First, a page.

Equipment Updates

1 05 2017
Musty rusty DS-10

Meade DS-10, purchased c. 1983. 10-inch f/4.5 Newtonian reflector on an equatorial mount.

As you can see, I’m still grappling with the beast, only now it lives in Massachusetts, not Indiana.

On our last truly warm day before winter, I took a wire brush to the rust on the exposed parts of the equatorial mount. The rust was mostly confined to the balance-weight shaft, but I brushed off some chipping paint on the post as well, then painted all the exposed metal with anti-rust primer. (Except for the tripod feet, they’re already good as they are.) I’ve been waiting for another warm day to cover that primer with black paint, but since one hasn’t arrived, it looks like my mount has a case of the rust.

That’s a new Telrad, by the way.

I’ve been contemplating building a dob box using Stellafane’s instructions, but I left many of my power tools behind in Indiana and I don’t really have the space to build a box. Or the carpentry skills, really. Anyway, I’m also thinking about buying a custom dob mount instead of building one.

I’ve got a new motor to install (still), but since I don’t do any imaging, it seems like more trouble than it’s worth. What I am going to get done, though, is stripping the gunk out of the focuser and replacing it with … what … lithium, probably.

Backyard Observing

New equipment bins on observing table, Catherine setting up her refractor.

Our last observing session was mostly Saturn, but Catherine also did a lot of double-star sketching with her 90-mm refractor. I’ve been trying to figure out a better backyard workspace, but mostly that means subdividing the observing table for task grouping.

I’m trying to keep the equipment budget low. Managed to get away from NEAF 2017 having only spent $120, and $20 of that was on a t-shirt. The other $100 was for a Celesteron alt-az tripod. I really needed something heavier (more stable) for the 15×7o binos, as well as for the 90-mm Mak that I like to take camping. I’ve been using the PST on a lightweight photo tripod, so this is a definite upgrade for solar observing. It’s a bit of an overkill for our birding scope, but we took it out to the heron rookery at Sleepy Hollow Cemetery in Concord yesterday, and it was light enough that I didn’t mind carrying it up and down hills.

I’m working on this summer’s packing lists. More on that next.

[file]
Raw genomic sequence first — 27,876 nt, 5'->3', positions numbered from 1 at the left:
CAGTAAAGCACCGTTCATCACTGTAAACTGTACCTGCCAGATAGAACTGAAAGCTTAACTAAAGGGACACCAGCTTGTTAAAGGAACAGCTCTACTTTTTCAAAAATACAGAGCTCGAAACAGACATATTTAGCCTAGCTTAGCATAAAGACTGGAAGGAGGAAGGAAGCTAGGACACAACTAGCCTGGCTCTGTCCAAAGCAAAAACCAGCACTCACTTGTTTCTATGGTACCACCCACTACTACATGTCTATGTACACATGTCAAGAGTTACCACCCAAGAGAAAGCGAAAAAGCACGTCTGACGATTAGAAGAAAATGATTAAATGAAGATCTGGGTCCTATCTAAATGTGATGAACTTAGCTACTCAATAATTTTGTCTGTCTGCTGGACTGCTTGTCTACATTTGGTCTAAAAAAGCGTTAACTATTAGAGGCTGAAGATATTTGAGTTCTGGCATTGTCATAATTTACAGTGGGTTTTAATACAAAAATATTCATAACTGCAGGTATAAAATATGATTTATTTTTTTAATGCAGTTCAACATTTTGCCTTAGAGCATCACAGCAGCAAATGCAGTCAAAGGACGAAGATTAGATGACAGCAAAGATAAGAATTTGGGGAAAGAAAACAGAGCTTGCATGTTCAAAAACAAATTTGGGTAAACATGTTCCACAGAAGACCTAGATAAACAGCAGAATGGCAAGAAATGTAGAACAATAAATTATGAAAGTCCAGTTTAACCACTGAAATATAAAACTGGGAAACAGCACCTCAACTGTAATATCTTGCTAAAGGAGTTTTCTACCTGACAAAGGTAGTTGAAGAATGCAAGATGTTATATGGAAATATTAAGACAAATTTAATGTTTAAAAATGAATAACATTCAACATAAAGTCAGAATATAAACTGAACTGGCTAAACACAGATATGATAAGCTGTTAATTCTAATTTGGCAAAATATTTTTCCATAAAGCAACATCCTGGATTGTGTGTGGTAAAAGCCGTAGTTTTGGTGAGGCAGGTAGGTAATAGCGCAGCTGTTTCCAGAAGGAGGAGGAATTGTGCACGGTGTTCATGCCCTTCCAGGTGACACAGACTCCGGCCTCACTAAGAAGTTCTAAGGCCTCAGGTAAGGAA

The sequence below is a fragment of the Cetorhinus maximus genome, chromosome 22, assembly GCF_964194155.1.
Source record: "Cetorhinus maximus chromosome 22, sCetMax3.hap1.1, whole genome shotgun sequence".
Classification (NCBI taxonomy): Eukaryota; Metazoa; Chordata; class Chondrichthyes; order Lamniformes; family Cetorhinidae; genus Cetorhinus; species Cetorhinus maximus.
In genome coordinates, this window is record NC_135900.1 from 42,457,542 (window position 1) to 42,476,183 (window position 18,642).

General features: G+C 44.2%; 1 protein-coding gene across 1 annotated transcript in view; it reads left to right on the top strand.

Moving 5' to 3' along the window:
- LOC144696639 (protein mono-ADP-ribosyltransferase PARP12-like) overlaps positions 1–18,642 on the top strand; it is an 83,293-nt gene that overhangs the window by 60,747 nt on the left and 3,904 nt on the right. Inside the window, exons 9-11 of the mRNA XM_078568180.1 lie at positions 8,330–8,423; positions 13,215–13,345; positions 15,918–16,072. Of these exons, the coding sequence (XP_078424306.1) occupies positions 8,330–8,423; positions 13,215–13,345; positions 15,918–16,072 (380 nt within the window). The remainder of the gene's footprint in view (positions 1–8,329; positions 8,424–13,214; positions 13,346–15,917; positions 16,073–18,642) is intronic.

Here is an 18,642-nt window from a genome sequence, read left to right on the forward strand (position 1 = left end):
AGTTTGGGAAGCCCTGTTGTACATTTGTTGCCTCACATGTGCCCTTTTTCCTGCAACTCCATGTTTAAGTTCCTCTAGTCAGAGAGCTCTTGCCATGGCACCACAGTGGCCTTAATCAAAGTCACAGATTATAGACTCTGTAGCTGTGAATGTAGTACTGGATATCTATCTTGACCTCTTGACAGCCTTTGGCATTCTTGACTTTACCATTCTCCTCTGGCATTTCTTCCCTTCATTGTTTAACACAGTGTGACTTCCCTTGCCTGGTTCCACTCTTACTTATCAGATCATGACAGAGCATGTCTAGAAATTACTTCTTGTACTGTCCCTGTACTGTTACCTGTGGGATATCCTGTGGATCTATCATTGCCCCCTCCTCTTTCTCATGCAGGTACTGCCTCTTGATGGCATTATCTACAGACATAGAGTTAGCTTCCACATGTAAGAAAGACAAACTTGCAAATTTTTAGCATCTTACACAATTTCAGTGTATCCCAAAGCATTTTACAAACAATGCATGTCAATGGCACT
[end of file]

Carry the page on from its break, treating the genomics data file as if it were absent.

Observing Sketch

23 02 2017

Recreating Matt’s bino tour from the March 2017 issue of Sky & Telescope:

The “Fertile Crescent” region of Monoceros. 15×70 binos. February 22, 2017. Image: JR





Charioteer’s Cross

6 01 2017

In the November 2016 issue of Sky & Telescope, Matt Wedel wrote about his observations of a crucifom asterism on the Auriga / Lynx border. I took a few minutes last week to sketch the field as seen with small binos (8 × 42s). I was unable to resolve any stars in NGC 2281, of course; it was more of a suggestion than anything when viewed with handhelds. My goal on our next clear night is to return to the view with the 12 × 70s on a tripod.

Sketch of Charioteer's Cross asterism

View of Psi (Ψ) Aurigae through 8 × 42 binoculars, 6.5° field of view. January 1, 2017. Image: JR





Beta Scorpii

17 06 2016

Beta Scorpii, June 26, 2016, Maynard, MA, 8×42 binoculars. Image: JR





Uranus

12 12 2015

Binocular observations of Uranus. November 3rd was actually my 2nd attempt, as 1st attempt was thwarted by scavenging skunk. Cool but not cold, light haze, Metrowest light pollution. Pisces is dim dim dim.

November 3, 2015, Maynard, MA, 8×42 binos. Image: JR





Messier 34

16 11 2014

I was never much of a binocular observer, even though I loved using binoculars in the daytime when I was a kid. I jumped from naked-eye observing straight to a 10-inch reflector as a teenager. Since starting at S&T, I’ve been “backtracking,” trying to view all those things people start with in binos. It gives me something to do when I have just a small patch of sky or time. I’m getting closer to knocking off the Astronomical League’s Bino Messier list, anyway.

November 15, 2014, Maynard, MA, M34. Image: JR